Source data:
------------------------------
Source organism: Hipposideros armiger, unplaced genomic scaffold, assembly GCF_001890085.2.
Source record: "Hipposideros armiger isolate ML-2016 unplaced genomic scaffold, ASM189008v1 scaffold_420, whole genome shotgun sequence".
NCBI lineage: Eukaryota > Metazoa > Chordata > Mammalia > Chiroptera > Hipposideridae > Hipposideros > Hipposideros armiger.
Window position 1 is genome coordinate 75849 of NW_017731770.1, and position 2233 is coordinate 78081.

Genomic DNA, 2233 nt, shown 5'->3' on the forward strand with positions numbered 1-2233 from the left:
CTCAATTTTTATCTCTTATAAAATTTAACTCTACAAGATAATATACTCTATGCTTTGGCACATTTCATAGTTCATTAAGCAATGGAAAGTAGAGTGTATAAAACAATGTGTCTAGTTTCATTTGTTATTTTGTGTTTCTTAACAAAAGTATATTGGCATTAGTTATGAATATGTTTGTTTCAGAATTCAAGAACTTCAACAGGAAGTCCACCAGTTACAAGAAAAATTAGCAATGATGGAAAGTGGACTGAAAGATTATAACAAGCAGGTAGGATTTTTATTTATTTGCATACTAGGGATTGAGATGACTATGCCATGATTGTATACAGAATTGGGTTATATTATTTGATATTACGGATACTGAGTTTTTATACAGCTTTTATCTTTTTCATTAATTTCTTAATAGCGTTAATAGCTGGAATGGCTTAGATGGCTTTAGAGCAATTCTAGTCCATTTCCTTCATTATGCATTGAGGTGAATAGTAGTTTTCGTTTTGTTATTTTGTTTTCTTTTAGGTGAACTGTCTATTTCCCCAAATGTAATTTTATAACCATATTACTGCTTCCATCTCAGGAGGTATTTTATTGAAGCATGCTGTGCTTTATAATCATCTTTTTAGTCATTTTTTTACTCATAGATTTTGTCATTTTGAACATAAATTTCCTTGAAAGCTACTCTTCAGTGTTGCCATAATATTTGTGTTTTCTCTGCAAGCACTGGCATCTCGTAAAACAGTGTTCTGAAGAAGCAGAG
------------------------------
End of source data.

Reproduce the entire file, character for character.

Source organism: Hipposideros armiger, unplaced genomic scaffold, assembly GCF_001890085.2.
Source record: "Hipposideros armiger isolate ML-2016 unplaced genomic scaffold, ASM189008v1 scaffold_420, whole genome shotgun sequence".
NCBI lineage: Eukaryota > Metazoa > Chordata > Mammalia > Chiroptera > Hipposideridae > Hipposideros > Hipposideros armiger.
Window position 1 is genome coordinate 75849 of NW_017731770.1, and position 2233 is coordinate 78081.

Genomic DNA, 2233 nt, shown 5'->3' on the forward strand with positions numbered 1-2233 from the left:
CTCAATTTTTATCTCTTATAAAATTTAACTCTACAAGATAATATACTCTATGCTTTGGCACATTTCATAGTTCATTAAGCAATGGAAAGTAGAGTGTATAAAACAATGTGTCTAGTTTCATTTGTTATTTTGTGTTTCTTAACAAAAGTATATTGGCATTAGTTATGAATATGTTTGTTTCAGAATTCAAGAACTTCAACAGGAAGTCCACCAGTTACAAGAAAAATTAGCAATGATGGAAAGTGGACTGAAAGATTATAACAAGCAGGTAGGATTTTTATTTATTTGCATACTAGGGATTGAGATGACTATGCCATGATTGTATACAGAATTGGGTTATATTATTTGATATTACGGATACTGAGTTTTTATACAGCTTTTATCTTTTTCATTAATTTCTTAATAGCGTTAATAGCTGGAATGGCTTAGATGGCTTTAGAGCAATTCTAGTCCATTTCCTTCATTATGCATTGAGGTGAATAGTAGTTTTCGTTTTGTTATTTTGTTTTCTTTTAGGTGAACTGTCTATTTCCCCAAATGTAATTTTATAACCATATTACTGCTTCCATCTCAGGAGGTATTTTATTGAAGCATGCTGTGCTTTATAATCATCTTTTTAGTCATTTTTTTACTCATAGATTTTGTCATTTTGAACATAAATTTCCTTGAAAGCTACTCTTCAGTGTTGCCATAATATTTGTGTTTTCTCTGCAAGCACTGGCATCTCGTAAAACAGTGTTCTGAAGAAGCAGAG